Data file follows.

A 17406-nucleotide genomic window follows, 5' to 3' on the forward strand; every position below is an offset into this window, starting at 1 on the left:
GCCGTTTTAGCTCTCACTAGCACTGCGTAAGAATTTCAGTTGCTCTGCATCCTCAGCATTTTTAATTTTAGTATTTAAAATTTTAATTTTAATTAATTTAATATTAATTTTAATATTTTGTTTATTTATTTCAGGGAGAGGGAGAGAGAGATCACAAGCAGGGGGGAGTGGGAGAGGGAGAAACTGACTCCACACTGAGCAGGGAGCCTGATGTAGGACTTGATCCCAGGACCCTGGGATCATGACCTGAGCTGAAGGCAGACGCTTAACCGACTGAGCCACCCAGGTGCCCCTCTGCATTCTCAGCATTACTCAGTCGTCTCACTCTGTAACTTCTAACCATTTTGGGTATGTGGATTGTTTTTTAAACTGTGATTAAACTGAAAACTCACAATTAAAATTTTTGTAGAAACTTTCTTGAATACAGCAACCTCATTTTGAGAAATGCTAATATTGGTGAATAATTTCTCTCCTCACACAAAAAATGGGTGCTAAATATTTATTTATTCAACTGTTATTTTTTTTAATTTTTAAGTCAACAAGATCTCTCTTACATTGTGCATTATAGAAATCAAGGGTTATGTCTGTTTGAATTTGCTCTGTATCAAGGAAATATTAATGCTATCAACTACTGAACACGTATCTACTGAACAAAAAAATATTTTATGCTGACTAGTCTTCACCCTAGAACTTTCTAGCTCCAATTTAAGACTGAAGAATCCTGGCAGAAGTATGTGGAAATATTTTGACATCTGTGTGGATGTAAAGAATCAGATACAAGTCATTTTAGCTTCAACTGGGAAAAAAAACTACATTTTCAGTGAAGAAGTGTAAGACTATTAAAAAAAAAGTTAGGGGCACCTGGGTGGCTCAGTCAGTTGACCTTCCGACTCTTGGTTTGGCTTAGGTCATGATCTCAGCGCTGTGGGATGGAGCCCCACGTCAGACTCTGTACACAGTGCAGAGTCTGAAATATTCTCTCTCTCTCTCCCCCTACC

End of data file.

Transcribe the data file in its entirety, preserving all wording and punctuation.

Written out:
A 17406-nucleotide genomic window follows, 5' to 3' on the forward strand; every position below is an offset into this window, starting at 1 on the left:
GCCGTTTTAGCTCTCACTAGCACTGCGTAAGAATTTCAGTTGCTCTGCATCCTCAGCATTTTTAATTTTAGTATTTAAAATTTTAATTTTAATTAATTTAATATTAATTTTAATATTTTGTTTATTTATTTCAGGGAGAGGGAGAGAGAGATCACAAGCAGGGGGGAGTGGGAGAGGGAGAAACTGACTCCACACTGAGCAGGGAGCCTGATGTAGGACTTGATCCCAGGACCCTGGGATCATGACCTGAGCTGAAGGCAGACGCTTAACCGACTGAGCCACCCAGGTGCCCCTCTGCATTCTCAGCATTACTCAGTCGTCTCACTCTGTAACTTCTAACCATTTTGGGTATGTGGATTGTTTTTTAAACTGTGATTAAACTGAAAACTCACAATTAAAATTTTTGTAGAAACTTTCTTGAATACAGCAACCTCATTTTGAGAAATGCTAATATTGGTGAATAATTTCTCTCCTCACACAAAAAATGGGTGCTAAATATTTATTTATTCAACTGTTATTTTTTTTAATTTTTAAGTCAACAAGATCTCTCTTACATTGTGCATTATAGAAATCAAGGGTTATGTCTGTTTGAATTTGCTCTGTATCAAGGAAATATTAATGCTATCAACTACTGAACACGTATCTACTGAACAAAAAAATATTTTATGCTGACTAGTCTTCACCCTAGAACTTTCTAGCTCCAATTTAAGACTGAAGAATCCTGGCAGAAGTATGTGGAAATATTTTGACATCTGTGTGGATGTAAAGAATCAGATACAAGTCATTTTAGCTTCAACTGGGAAAAAAAACTACATTTTCAGTGAAGAAGTGTAAGACTATTAAAAAAAAAGTTAGGGGCACCTGGGTGGCTCAGTCAGTTGACCTTCCGACTCTTGGTTTGGCTTAGGTCATGATCTCAGCGCTGTGGGATGGAGCCCCACGTCAGACTCTGTACACAGTGCAGAGTCTGAAATATTCTCTCTCTCTCTCCCCCTACC